The late Stan Wood, a field collector, spent several decades looking for fossils to fill Romer’s gap, convinced that it didn’t really exist. In the late 2000s, he began to uncover a number of important fossils near the Whiteadder river in East Lothian.

He phoned Nick Fraser, director of natural sciences at the National Museums in Scotland, to alert him.

Members of the Tw:eed Project then collected rocks from this area and analysed them using CT scans.

Many ancient tetrapods were the size of dogs. So, with a skull just 4cm long, this one was dubbed Tiny.

So why isn’t this important fossil better-known? Perhaps because it is so small.

Or perhaps because, to this day, Tiny remains trapped in a rock and hidden from view.

Fossil monkey blood discovery in Dominican Republic amber


This video from the USA says about itself:

25 July 2014

Nature and science documentarian David Attenborough describes the effort to screen a newly rediscovered collection of amber from the Dominican Republic and the tiny grasshopper found in 20-million-year-old amber that was named for him. Researchers at the Illinois Natural History Survey at the University of Illinois are scouring more than 160 pounds (72 kg) of the Dominican amber for ancient fossils. When their work is completed, they will have the largest unbiased amber fossil collection in the world. The most valuable specimens will be digitized and made freely available on a website. The amber was collected by INHS entomologist Milton Sanderson in the late 1950s. Sanderson died in 2012.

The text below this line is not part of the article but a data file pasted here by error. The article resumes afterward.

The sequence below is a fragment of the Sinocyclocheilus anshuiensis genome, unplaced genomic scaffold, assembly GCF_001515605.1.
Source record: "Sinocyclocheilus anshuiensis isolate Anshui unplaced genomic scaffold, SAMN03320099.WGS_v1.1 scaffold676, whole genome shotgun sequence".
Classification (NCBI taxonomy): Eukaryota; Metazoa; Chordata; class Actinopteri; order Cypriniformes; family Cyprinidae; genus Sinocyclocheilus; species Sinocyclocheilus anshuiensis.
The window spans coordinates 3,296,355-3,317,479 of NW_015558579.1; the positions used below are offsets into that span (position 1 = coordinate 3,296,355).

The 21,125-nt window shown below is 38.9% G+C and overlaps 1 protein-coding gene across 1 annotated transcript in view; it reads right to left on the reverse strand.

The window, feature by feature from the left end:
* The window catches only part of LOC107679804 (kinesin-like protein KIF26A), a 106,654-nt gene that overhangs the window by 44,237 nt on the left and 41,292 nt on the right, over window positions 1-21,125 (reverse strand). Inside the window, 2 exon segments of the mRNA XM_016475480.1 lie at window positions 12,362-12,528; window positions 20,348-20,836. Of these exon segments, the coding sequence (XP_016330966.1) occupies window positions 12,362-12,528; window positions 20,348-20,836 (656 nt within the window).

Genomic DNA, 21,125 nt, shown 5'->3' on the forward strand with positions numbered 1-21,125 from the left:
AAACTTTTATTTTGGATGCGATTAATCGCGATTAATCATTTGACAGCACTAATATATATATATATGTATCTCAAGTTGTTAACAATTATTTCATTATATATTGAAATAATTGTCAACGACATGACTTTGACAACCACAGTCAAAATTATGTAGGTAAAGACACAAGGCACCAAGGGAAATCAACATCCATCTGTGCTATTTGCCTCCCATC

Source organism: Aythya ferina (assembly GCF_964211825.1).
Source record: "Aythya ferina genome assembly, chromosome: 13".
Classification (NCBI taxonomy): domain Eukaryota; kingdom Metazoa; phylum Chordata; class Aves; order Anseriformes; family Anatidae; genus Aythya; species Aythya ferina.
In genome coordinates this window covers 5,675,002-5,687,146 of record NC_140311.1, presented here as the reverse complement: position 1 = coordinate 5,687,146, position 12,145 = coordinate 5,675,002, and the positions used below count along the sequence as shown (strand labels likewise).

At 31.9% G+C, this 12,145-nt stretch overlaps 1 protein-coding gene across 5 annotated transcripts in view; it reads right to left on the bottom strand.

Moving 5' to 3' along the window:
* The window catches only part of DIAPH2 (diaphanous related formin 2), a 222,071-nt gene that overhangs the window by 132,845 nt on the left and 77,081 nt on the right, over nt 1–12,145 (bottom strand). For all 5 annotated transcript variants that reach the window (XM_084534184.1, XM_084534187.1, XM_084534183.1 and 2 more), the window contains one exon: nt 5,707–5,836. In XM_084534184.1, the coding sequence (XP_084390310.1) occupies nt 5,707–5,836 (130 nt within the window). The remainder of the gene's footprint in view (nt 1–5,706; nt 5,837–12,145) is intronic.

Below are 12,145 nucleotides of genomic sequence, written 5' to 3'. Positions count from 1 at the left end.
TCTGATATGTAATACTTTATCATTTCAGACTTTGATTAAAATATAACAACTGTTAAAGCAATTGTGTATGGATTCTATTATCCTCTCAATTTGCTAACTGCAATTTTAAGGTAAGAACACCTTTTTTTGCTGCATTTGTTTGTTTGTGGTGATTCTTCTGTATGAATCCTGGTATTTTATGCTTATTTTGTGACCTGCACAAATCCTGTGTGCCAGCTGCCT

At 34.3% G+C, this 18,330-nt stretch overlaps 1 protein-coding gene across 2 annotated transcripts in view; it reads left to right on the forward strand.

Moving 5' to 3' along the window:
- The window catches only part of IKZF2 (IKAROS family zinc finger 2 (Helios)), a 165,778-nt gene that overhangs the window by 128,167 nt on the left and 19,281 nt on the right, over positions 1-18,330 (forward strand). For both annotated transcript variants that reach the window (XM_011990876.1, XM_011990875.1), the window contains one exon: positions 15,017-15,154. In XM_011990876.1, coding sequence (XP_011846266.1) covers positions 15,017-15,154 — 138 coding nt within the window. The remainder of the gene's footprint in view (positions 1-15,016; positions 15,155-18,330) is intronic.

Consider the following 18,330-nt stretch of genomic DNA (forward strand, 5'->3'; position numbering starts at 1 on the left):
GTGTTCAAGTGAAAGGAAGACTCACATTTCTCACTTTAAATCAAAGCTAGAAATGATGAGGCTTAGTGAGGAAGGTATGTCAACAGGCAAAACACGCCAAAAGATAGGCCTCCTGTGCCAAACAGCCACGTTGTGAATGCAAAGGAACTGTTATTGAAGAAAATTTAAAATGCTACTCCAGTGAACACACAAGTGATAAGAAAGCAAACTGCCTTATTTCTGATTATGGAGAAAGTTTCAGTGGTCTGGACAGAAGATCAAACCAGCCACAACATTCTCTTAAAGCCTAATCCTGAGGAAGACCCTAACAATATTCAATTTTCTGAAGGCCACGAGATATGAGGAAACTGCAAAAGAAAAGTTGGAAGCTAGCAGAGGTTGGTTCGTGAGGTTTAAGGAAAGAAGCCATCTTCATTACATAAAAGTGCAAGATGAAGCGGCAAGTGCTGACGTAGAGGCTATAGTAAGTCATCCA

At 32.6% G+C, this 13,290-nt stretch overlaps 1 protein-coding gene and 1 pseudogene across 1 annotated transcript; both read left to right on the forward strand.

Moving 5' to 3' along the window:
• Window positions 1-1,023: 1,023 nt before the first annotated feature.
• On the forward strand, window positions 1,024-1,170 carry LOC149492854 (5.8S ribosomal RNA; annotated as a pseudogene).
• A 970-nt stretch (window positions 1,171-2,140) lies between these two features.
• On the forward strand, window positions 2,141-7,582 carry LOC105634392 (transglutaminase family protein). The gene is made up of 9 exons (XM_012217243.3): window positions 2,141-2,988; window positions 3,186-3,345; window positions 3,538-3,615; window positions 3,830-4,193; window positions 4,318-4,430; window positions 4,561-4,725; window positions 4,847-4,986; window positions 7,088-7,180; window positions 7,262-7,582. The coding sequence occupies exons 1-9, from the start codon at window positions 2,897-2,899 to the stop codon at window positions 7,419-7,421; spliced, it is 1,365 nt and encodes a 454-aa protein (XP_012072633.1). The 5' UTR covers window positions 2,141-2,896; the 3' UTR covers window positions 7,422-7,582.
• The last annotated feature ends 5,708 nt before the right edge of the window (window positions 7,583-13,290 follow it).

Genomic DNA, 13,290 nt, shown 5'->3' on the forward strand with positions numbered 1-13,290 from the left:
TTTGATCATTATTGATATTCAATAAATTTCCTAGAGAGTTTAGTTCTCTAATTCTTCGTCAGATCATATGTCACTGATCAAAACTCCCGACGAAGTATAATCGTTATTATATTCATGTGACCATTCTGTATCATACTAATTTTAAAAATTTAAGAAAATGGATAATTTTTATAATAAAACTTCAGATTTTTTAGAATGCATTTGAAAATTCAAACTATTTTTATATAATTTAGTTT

For more information about the pygmy locust discovery: here.

For more information about the researchers’ work on the amber collection: here.

From Oregon State University in the USA:

Monkey business produces rare preserved blood in amber fossils

April 3, 2017

Summary: Two monkeys grooming each other about 20-30 million years ago may have helped produce a remarkable new find – the first fossilized red blood cells from a mammal, preserved so perfectly in amber that they appear to have been prepared for display in a laboratory.

Two monkeys grooming each other about 20-30 million years ago may have helped produce a remarkable new find — the first fossilized red blood cells from a mammal, preserved so perfectly in amber that they appear to have been prepared for display in a laboratory.

The discovery, published in the Journal of Medical Entomology, also describes the only known fossils of a type of parasite that still exists today, Babesia microti, which infects the blood cells of humans and other animals.

Two small holes in the back of a blood-engorged tick, which allowed blood to ooze out just as the tick became stuck in tree sap that later fossilized into amber, provide a brief glimpse of life in a tropical jungle millions of years ago in what is now the Dominican Republic.